A polarized-reviewed novel gets a bad film adaptation
“The Goldfinch” is based on Donna Tartt’s 2013 novel, which had a divided reaction from American and foreign readers, but nonetheless, won the Pulitzer Prize for Fiction in 2014. Now, it has become a movie so depressing and cynical that it left me feeling bored. It’s almost impossible to like anything about it, and wastes its 2 hour and 30 minute period on misery and turmoil.
Ansel Elgort and Oakes Fegley are both good actors, who’ve individually made fine movies in the past; but they’re both bland as the same person from two different time periods. That person is Theo Decker, whose mother was killing in a bombing at the Metropolitan Museum of Art, and has kept a stolen portrait of the Goldfinch. He ultimately feels guilty about her tragic demise.
Fegley plays the child Theo, who stays with a wealthy New York family (Nicole Kidman as the matriarch), his alcoholic father (Luke Wilson), who claims to be sober, and his lousy girlfriend (Sarah Paulson) in Nevada, and finally with an antique shop owner (Jeffrey Wright). He has a passion for classic music and literature, and he also sparks a friendship with a Russian kid (Finn Wolfhard), who introduces him to drugs and alcohol. He then chooses to escape when his father’s alcoholic addiction leads to his bankruptcy and demise, and heads back to New York.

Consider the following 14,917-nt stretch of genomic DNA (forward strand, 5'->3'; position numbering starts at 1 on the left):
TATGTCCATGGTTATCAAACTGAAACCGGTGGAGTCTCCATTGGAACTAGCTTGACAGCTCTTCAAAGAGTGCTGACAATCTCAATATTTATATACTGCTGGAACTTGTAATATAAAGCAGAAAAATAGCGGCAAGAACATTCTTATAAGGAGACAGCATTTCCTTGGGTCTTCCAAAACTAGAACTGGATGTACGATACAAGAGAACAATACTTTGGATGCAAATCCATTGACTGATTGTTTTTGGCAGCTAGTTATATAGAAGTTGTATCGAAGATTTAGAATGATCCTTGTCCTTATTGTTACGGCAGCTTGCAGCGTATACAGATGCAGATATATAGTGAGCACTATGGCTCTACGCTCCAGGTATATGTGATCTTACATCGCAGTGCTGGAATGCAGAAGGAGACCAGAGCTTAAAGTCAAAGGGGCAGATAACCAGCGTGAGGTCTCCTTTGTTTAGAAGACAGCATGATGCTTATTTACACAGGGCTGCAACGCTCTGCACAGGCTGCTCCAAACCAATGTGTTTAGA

And Elgort plays the older Theo, who, later in the film, is threatened with an FBI investigation, because of the stolen portrait. And he’s still haunted by his past, while being reunited with old childhood friends.
The only good thing is when Wright plays the shopkeep, who was partners with one of the bombing victims, and offers the hero words of wisdom. At the very least, he doesn’t talk like an alien in a cliche-stricken debacle, but that’s not enough.
“The Goldfinch” is a drama that takes a consumable amount of time, and yet, it never goes anywhere. The characters are so blandly portrayed, you can’t even tell if they’re even committed to the rules, as much as they claim to be in interviews. Every fine talent, from Elgort and Fegley as the main protagonist to Wilson, Paulson, and Kidman as his other guardians, is wasted.
The movie was directed by John Crowley, who made one of the best Irish movies of recent memory “Brooklyn.” Here, he has made a stunning failure that looks and feels like nobody would even care about. “Manchester by the Sea” was a sad movie, but it was delved deeply into, and had characters you sympathize for. “The Goldfinch” is an empty movie, one of the worst of the year.